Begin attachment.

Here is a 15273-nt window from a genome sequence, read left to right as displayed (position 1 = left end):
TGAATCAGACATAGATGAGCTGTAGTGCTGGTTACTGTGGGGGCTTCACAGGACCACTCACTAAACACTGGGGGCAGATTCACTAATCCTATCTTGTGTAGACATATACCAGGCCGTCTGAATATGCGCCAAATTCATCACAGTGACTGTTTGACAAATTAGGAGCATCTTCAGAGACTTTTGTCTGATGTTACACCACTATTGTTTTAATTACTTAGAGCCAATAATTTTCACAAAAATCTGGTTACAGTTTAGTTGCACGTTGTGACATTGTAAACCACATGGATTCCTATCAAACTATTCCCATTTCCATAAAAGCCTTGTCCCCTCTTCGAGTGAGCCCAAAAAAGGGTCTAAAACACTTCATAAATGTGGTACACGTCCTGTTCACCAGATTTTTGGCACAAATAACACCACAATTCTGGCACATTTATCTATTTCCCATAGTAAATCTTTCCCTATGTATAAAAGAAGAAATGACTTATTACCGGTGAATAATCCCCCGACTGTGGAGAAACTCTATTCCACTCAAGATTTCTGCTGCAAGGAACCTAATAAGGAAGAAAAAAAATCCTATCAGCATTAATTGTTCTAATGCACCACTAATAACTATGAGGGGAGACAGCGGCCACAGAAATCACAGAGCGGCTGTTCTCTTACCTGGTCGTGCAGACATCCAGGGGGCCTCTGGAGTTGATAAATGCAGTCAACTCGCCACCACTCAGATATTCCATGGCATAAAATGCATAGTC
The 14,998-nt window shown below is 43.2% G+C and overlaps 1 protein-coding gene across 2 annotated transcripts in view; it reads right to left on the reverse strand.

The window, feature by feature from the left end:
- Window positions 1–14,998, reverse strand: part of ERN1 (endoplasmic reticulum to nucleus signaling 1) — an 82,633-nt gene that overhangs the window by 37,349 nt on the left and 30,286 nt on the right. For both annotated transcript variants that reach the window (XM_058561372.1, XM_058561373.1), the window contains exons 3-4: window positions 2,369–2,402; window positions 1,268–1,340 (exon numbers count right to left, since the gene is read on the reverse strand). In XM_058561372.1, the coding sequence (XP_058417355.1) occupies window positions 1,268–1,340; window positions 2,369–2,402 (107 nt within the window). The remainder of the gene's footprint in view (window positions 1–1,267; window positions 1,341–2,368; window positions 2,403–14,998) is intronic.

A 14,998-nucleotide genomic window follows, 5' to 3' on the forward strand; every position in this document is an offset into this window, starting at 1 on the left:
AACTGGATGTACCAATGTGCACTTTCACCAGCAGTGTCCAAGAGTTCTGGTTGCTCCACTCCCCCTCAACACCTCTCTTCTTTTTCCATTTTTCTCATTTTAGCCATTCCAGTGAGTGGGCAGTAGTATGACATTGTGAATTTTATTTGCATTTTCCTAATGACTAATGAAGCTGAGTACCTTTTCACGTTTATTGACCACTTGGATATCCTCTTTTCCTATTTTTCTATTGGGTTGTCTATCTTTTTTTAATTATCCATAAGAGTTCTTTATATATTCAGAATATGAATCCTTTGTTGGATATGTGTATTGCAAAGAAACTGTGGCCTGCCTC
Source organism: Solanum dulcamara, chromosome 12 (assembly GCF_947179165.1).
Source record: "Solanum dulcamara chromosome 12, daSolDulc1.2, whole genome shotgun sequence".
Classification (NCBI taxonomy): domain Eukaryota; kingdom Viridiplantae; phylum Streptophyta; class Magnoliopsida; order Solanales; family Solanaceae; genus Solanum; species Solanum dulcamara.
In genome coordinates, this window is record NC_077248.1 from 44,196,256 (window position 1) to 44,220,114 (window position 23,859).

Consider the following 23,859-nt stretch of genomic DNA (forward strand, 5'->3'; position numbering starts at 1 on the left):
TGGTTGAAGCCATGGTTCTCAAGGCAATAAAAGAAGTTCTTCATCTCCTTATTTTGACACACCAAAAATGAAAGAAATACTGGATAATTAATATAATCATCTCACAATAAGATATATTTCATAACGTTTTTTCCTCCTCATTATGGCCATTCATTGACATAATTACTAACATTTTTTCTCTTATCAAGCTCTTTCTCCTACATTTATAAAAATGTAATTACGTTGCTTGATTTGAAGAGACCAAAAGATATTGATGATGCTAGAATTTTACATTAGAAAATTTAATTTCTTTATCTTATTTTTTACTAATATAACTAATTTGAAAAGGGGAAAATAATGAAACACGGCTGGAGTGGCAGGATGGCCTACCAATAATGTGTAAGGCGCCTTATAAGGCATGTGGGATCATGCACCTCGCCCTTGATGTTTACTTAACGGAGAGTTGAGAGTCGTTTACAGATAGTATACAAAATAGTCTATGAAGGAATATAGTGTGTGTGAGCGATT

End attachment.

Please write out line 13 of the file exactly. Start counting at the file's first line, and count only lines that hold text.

TGGTTGAAGCCATGGTTCTCAAGGCAATAAAAGAAGTTCTTCATCTCCTTATTTTGACACACCAAAAATGAAAGAAATACTGGATAATTAATATAATCATCTCACAATAAGATATATTTCATAACGTTTTTTCCTCCTCATTATGGCCATTCATTGACATAATTACTAACATTTTTTCTCTTATCAAGCTCTTTCTCCTACATTTATAAAAATGTAATTACGTTGCTTGATTTGAAGAGACCAAAAGATATTGATGATGCTAGAATTTTACATTAGAAAATTTAATTTCTTTATCTTATTTTTTACTAATATAACTAATTTGAAAAGGGGAAAATAATGAAACACGGCTGGAGTGGCAGGATGGCCTACCAATAATGTGTAAGGCGCCTTATAAGGCATGTGGGATCATGCACCTCGCCCTTGATGTTTACTTAACGGAGAGTTGAGAGTCGTTTACAGATAGTATACAAAATAGTCTATGAAGGAATATAGTGTGTGTGAGCGATT